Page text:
Thursday, June 14, 2007

The Moog Machine - Christmas Becomes Electric

A funny thing happened on the way to the yuleblog this morning... a local power outage wiped out a majority of what I had previously saved in a first draft.

So... starting from scratch...

Here's another great Christmas album courtesy of Mr. Ernie from Ernie (Not Bert). He first offered this album back in 2005 which I gobbled up and quickly added to my collection.

But last year, Ernie decided to revisit the Moog Machine yet again. In his words:

"The sound should be better on this one than what I gave you last year, anyway. I know the cover of this one is in much better shape than the one I scanned last year. Also, I'm sharing stuff at a slightly higher bit rate this year, so even if the vinyl weren't cleaner (and it is), it will sound better."

Where do I start this review? How about Russia?

Back in 1919, a Russian inventor named Leon Theremin was fiddling around in his workshop with two radio frequency oscillators, two radio antennae, and a loudspeaker. Theremin found that when he would move his hands around the two antennae (one for frequency, the other for pitch) he created radio signals that were sent to the amplified loudspeaker and a crude form of music.

He had created the world's first electronic instrument and the first musical instrument designed to be played without being touched! It was so revolutionary that it was brought to Vladimir Lenin, the new leader of Russia and the leader of the original Russian Revolution. Lenin was so taken by the machine that he actually began to take theremin lessons!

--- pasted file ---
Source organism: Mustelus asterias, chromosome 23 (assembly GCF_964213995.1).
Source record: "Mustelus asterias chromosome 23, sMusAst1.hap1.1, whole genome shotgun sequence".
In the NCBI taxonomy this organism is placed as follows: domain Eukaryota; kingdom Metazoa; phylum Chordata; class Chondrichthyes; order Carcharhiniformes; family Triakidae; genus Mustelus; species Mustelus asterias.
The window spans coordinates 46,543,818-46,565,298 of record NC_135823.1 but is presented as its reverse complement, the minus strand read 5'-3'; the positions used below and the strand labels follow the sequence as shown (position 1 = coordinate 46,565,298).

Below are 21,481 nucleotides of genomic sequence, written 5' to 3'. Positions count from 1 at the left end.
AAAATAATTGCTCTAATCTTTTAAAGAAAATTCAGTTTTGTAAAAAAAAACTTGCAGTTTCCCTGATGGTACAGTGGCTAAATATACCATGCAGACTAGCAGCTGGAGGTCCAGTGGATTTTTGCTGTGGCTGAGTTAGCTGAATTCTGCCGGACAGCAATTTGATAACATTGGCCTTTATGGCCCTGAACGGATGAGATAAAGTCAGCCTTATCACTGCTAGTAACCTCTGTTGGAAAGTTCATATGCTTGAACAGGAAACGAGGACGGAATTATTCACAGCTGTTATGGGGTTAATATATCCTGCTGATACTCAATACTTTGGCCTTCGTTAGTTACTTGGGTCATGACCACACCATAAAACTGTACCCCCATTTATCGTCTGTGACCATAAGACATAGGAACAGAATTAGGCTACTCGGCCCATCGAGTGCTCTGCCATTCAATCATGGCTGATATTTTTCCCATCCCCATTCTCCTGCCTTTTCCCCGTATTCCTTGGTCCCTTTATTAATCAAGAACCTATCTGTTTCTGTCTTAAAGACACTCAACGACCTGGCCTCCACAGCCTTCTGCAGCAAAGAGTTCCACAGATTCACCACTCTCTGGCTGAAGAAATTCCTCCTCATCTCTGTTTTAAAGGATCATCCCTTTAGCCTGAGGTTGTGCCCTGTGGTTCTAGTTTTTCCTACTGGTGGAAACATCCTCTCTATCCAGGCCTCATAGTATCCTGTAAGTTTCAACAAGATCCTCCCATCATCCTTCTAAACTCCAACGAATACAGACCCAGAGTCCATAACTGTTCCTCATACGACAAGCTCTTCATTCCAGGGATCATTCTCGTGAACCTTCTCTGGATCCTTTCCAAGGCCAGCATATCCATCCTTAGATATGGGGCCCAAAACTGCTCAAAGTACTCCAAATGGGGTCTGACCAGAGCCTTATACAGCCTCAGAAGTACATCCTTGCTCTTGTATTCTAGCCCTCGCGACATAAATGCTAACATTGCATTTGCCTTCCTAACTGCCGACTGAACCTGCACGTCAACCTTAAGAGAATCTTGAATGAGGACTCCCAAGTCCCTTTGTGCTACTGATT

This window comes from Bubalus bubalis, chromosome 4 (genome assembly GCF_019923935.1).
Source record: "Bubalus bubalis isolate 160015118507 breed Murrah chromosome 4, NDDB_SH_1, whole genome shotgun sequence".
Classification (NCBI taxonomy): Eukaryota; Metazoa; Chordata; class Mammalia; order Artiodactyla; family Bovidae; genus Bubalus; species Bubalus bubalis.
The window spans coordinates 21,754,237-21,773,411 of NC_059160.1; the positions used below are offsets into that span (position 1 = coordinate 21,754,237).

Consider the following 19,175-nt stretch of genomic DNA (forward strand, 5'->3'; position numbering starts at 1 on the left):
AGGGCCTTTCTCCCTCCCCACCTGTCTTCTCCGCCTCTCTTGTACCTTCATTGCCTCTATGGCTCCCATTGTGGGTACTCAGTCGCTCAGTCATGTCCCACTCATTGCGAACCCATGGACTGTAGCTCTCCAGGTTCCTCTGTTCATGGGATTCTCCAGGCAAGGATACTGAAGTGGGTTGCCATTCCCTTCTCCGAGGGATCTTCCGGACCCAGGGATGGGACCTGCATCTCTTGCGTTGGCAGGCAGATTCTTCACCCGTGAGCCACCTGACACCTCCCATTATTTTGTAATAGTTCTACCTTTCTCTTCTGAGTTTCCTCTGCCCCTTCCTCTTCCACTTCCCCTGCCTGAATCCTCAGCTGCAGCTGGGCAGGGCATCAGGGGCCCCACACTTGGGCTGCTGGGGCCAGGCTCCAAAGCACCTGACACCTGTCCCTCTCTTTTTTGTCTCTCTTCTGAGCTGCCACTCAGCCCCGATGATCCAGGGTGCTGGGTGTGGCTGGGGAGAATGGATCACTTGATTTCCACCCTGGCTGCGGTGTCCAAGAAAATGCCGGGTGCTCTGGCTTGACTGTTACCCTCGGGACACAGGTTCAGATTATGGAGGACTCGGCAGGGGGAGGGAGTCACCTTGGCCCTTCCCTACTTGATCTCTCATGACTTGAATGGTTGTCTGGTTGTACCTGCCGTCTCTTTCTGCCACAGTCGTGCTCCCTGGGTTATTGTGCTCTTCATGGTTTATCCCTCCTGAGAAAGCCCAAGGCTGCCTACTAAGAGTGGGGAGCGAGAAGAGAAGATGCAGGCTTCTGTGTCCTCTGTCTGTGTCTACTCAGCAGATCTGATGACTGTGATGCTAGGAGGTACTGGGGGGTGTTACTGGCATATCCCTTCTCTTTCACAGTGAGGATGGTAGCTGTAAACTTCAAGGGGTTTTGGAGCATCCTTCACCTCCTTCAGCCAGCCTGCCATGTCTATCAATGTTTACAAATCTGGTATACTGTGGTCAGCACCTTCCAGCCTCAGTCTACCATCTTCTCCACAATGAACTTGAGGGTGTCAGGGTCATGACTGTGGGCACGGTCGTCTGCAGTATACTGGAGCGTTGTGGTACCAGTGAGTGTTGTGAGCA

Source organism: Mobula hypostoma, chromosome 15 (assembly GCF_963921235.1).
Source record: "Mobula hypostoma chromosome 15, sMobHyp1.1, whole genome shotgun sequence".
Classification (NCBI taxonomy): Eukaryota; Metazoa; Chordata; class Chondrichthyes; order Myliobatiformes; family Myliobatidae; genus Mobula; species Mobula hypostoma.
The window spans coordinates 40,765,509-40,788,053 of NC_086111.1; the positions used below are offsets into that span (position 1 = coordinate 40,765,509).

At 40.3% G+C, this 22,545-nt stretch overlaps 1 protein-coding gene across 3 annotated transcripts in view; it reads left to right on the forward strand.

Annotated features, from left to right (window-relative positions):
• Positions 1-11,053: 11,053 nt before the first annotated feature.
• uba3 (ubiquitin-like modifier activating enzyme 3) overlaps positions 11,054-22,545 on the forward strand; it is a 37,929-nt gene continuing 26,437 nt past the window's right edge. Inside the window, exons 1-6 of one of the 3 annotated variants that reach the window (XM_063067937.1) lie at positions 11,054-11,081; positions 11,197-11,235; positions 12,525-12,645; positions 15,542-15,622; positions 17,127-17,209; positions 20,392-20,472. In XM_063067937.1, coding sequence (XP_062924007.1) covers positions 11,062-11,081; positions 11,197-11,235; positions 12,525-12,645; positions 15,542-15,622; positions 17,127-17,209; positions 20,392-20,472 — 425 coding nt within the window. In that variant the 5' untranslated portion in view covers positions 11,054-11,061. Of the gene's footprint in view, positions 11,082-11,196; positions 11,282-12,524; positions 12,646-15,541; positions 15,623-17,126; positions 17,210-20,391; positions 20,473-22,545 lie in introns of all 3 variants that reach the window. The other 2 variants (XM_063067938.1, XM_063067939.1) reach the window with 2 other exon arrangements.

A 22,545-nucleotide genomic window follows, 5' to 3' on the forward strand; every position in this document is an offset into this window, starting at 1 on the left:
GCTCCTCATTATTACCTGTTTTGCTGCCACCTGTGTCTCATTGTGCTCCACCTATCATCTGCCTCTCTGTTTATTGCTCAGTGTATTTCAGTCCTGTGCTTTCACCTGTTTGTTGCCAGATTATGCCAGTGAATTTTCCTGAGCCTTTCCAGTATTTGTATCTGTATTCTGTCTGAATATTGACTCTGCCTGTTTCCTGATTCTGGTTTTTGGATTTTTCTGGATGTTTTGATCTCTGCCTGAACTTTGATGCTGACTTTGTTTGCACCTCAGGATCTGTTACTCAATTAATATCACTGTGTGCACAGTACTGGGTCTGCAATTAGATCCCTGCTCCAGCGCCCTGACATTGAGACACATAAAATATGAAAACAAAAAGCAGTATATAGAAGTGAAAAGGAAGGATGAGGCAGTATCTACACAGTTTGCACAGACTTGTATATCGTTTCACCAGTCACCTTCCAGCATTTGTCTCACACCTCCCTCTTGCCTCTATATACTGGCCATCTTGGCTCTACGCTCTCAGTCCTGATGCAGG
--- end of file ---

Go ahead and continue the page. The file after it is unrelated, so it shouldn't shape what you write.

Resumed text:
Theremin began to take his invention around the world, first to Europe, then the United States. It was such a huge success that Theremin secured a patent to his invention in 1928 and gave RCA Victor production rights to mass produce theremins for home use.

Despite the stock market crash and the Great Depression, the theremin flourished for a brief time in the 1930s. This is largely due to the rise of Clara Rockmore, a classical violinist who was enthralled with the theremin, studied under Theremin himself, and became the instrument's first virtuoso.

At the end of the 1930s, Theremin was either sent back or forced back to Russia and promptly vanished. Did he die? Was he forced to work for Mother Russia? Seek out the amazing documentary called "Theremin - An Electronic Odyssey" for the rest of the story.

The musical instrument was largely forgotten until several major motion pictures began utilizing it in their movie scores. Rockmore felt the instrument wasn't designed to give movie music its distinct charm. The studios called on Dr. Samuel Hoffman to perform the theremin which he did in Alfred Hitchcock's psychological thriller "Spellbound" in 1945. Other films included "The Lost Weekend", "The Spiral Staircase", and a whole slew of sci-fi movies ranging from "The Thing (From Another World)" to "The Day The Earth Stood Still" ("Klaatu, barada, nikto!").

In 1953, a young 19 year old inventor named Robert Moog began his first company to manufacture theremin kits. Along the way, Moog became fascinated with new technology and was on his way to building the first electronic synthesizer. By the early 1960s, his company was completely devoted to mass producing Moog synthesizers.